Break the Dark by Cheryl Lawson

book cover of Break the Dark

I enjoyed the first two books in this trilogy, the first more than the second, but nonetheless I appreciated the way it drew on realistic science to build its depiction of a struggling Martian colony. This one… well, I wish I liked it better than I did.

I feel like I might have enjoyed it better if I’d read it a bit sooner after part two, even though it started with a summary of what had happened up to this point, because I’d forgotten many of the characters. The machinations happening back on Earth, in particular, took some time for me to wrap my head around.

But then the other factor that impeded my enjoyment was just the writing style. Both the previous books have done a bit more “telling” than “showing” than I would’ve liked, but this one did that, and also just… somehow felt over-long and rushed all at the same time. As in, a lot of the dialogue was just too much, while a lot of the plot developments seemed to happen too quickly.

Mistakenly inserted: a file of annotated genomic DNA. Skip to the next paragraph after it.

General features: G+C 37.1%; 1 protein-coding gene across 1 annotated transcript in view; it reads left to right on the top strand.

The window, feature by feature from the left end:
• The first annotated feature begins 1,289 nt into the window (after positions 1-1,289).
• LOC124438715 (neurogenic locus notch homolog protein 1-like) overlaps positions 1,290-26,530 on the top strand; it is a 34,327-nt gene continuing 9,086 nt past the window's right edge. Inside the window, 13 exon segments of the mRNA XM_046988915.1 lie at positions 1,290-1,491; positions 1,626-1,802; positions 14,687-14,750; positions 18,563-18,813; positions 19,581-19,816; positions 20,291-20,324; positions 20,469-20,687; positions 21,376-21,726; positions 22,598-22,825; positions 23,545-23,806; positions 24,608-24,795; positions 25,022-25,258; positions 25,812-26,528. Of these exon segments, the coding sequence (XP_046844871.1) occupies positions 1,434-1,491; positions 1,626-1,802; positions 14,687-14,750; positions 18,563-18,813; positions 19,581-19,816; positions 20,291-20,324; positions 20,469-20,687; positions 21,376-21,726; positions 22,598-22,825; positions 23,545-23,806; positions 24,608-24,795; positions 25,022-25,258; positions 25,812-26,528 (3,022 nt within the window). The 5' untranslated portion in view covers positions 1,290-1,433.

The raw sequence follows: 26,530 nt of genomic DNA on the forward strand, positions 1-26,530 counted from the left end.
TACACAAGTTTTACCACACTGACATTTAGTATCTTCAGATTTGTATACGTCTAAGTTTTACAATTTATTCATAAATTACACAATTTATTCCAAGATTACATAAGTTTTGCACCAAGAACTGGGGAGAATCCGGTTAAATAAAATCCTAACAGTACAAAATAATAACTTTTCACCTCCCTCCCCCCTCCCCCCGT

I wouldn’t go so far as to say I disliked this book, and in fact I think it deserves some extra credit for featuring an uprising that actually consists of the working class choosing to set aside their divisions to go on a general strike and resorting to armed resurrection when forced – sooooo much better than the Hollywood-style “small cabal of heroes substituting themselves for the masses” thing (and such an uncommon depiction!). It’s just that overall, I found it rather meh. I really do think it’d have helped if I’d read it shortly after part two, though.

Books in the Rubicon Saga

  1. We Are Mars
  2. Storm at Dawn
  3. Break the Dark (you are here)


a cartoony avatar of Jessica Smith is a socialist and a feminist who loves animals, books, gaming, and cooking; she’s also interested in linguistics, history, technology and society.